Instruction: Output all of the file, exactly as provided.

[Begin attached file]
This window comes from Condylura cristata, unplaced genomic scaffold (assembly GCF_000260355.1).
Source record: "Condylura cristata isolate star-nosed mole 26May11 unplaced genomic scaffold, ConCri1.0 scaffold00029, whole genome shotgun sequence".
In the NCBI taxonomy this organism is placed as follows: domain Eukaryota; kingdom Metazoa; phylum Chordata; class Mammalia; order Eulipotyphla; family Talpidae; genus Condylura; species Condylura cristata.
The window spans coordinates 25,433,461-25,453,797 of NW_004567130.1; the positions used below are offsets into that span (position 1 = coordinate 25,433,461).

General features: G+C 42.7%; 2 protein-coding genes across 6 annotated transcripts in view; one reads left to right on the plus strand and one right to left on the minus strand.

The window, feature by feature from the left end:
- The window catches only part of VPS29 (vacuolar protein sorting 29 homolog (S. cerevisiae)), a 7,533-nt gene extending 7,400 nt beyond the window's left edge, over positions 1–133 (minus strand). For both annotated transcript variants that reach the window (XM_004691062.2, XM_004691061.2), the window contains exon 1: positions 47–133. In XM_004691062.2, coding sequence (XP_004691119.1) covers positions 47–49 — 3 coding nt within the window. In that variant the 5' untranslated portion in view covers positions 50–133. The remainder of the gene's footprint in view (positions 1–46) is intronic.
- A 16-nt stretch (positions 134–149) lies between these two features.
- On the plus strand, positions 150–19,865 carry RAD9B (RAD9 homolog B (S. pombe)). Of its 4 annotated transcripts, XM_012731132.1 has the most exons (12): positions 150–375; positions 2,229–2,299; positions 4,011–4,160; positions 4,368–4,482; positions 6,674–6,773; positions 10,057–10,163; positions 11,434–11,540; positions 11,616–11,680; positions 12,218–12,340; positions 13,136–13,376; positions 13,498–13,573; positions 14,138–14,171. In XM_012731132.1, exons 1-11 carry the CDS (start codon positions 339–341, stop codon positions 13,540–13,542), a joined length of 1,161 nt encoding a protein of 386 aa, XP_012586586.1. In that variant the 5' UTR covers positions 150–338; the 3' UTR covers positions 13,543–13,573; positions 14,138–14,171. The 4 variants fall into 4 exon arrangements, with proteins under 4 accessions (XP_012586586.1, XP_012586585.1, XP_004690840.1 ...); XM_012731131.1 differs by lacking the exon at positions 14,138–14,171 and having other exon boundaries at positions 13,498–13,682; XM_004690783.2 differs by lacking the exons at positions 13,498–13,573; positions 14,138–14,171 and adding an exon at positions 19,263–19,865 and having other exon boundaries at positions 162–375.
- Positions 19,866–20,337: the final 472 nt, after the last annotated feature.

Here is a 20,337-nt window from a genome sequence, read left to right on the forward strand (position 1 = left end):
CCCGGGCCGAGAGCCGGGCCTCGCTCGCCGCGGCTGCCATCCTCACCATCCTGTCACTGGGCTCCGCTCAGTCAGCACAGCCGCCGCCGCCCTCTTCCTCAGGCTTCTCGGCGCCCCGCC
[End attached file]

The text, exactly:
This window comes from Condylura cristata, unplaced genomic scaffold (assembly GCF_000260355.1).
Source record: "Condylura cristata isolate star-nosed mole 26May11 unplaced genomic scaffold, ConCri1.0 scaffold00029, whole genome shotgun sequence".
In the NCBI taxonomy this organism is placed as follows: domain Eukaryota; kingdom Metazoa; phylum Chordata; class Mammalia; order Eulipotyphla; family Talpidae; genus Condylura; species Condylura cristata.
The window spans coordinates 25,433,461-25,453,797 of NW_004567130.1; the positions used below are offsets into that span (position 1 = coordinate 25,433,461).

General features: G+C 42.7%; 2 protein-coding genes across 6 annotated transcripts in view; one reads left to right on the plus strand and one right to left on the minus strand.

The window, feature by feature from the left end:
- The window catches only part of VPS29 (vacuolar protein sorting 29 homolog (S. cerevisiae)), a 7,533-nt gene extending 7,400 nt beyond the window's left edge, over positions 1–133 (minus strand). For both annotated transcript variants that reach the window (XM_004691062.2, XM_004691061.2), the window contains exon 1: positions 47–133. In XM_004691062.2, coding sequence (XP_004691119.1) covers positions 47–49 — 3 coding nt within the window. In that variant the 5' untranslated portion in view covers positions 50–133. The remainder of the gene's footprint in view (positions 1–46) is intronic.
- A 16-nt stretch (positions 134–149) lies between these two features.
- On the plus strand, positions 150–19,865 carry RAD9B (RAD9 homolog B (S. pombe)). Of its 4 annotated transcripts, XM_012731132.1 has the most exons (12): positions 150–375; positions 2,229–2,299; positions 4,011–4,160; positions 4,368–4,482; positions 6,674–6,773; positions 10,057–10,163; positions 11,434–11,540; positions 11,616–11,680; positions 12,218–12,340; positions 13,136–13,376; positions 13,498–13,573; positions 14,138–14,171. In XM_012731132.1, exons 1-11 carry the CDS (start codon positions 339–341, stop codon positions 13,540–13,542), a joined length of 1,161 nt encoding a protein of 386 aa, XP_012586586.1. In that variant the 5' UTR covers positions 150–338; the 3' UTR covers positions 13,543–13,573; positions 14,138–14,171. The 4 variants fall into 4 exon arrangements, with proteins under 4 accessions (XP_012586586.1, XP_012586585.1, XP_004690840.1 ...); XM_012731131.1 differs by lacking the exon at positions 14,138–14,171 and having other exon boundaries at positions 13,498–13,682; XM_004690783.2 differs by lacking the exons at positions 13,498–13,573; positions 14,138–14,171 and adding an exon at positions 19,263–19,865 and having other exon boundaries at positions 162–375.
- Positions 19,866–20,337: the final 472 nt, after the last annotated feature.

Here is a 20,337-nt window from a genome sequence, read left to right on the forward strand (position 1 = left end):
CCCGGGCCGAGAGCCGGGCCTCGCTCGCCGCGGCTGCCATCCTCACCATCCTGTCACTGGGCTCCGCTCAGTCAGCACAGCCGCCGCCGCCCTCTTCCTCAGGCTTCTCGGCGCCCCGCC